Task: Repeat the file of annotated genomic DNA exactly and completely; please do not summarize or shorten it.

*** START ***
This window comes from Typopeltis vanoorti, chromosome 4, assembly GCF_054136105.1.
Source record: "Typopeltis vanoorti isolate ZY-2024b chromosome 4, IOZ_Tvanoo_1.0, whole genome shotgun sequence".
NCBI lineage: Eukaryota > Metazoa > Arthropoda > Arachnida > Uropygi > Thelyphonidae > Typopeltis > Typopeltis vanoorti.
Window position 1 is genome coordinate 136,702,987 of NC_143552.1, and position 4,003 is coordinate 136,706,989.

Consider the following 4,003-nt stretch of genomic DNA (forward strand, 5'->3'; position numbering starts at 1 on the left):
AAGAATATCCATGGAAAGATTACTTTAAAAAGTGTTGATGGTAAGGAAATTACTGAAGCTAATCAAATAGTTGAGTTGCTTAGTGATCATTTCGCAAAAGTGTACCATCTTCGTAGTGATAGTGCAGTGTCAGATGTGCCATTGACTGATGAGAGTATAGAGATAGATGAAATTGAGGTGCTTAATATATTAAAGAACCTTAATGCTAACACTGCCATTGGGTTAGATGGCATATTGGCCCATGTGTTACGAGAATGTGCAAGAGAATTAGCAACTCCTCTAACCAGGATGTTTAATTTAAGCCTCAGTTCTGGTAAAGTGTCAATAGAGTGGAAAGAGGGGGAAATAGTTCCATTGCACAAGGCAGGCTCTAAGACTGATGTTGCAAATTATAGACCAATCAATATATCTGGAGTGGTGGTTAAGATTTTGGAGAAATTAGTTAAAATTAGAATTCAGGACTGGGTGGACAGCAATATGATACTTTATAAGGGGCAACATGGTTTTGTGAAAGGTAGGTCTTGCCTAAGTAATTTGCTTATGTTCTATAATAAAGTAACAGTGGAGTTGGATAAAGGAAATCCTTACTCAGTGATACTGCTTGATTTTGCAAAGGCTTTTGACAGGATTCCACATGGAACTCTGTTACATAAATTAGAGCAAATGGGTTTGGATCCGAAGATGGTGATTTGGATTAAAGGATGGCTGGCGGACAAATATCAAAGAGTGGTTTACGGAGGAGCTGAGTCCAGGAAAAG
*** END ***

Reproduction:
This window comes from Typopeltis vanoorti, chromosome 4, assembly GCF_054136105.1.
Source record: "Typopeltis vanoorti isolate ZY-2024b chromosome 4, IOZ_Tvanoo_1.0, whole genome shotgun sequence".
NCBI lineage: Eukaryota > Metazoa > Arthropoda > Arachnida > Uropygi > Thelyphonidae > Typopeltis > Typopeltis vanoorti.
Window position 1 is genome coordinate 136,702,987 of NC_143552.1, and position 4,003 is coordinate 136,706,989.

Consider the following 4,003-nt stretch of genomic DNA (forward strand, 5'->3'; position numbering starts at 1 on the left):
AAGAATATCCATGGAAAGATTACTTTAAAAAGTGTTGATGGTAAGGAAATTACTGAAGCTAATCAAATAGTTGAGTTGCTTAGTGATCATTTCGCAAAAGTGTACCATCTTCGTAGTGATAGTGCAGTGTCAGATGTGCCATTGACTGATGAGAGTATAGAGATAGATGAAATTGAGGTGCTTAATATATTAAAGAACCTTAATGCTAACACTGCCATTGGGTTAGATGGCATATTGGCCCATGTGTTACGAGAATGTGCAAGAGAATTAGCAACTCCTCTAACCAGGATGTTTAATTTAAGCCTCAGTTCTGGTAAAGTGTCAATAGAGTGGAAAGAGGGGGAAATAGTTCCATTGCACAAGGCAGGCTCTAAGACTGATGTTGCAAATTATAGACCAATCAATATATCTGGAGTGGTGGTTAAGATTTTGGAGAAATTAGTTAAAATTAGAATTCAGGACTGGGTGGACAGCAATATGATACTTTATAAGGGGCAACATGGTTTTGTGAAAGGTAGGTCTTGCCTAAGTAATTTGCTTATGTTCTATAATAAAGTAACAGTGGAGTTGGATAAAGGAAATCCTTACTCAGTGATACTGCTTGATTTTGCAAAGGCTTTTGACAGGATTCCACATGGAACTCTGTTACATAAATTAGAGCAAATGGGTTTGGATCCGAAGATGGTGATTTGGATTAAAGGATGGCTGGCGGACAAATATCAAAGAGTGGTTTACGGAGGAGCTGAGTCCAGGAAAAG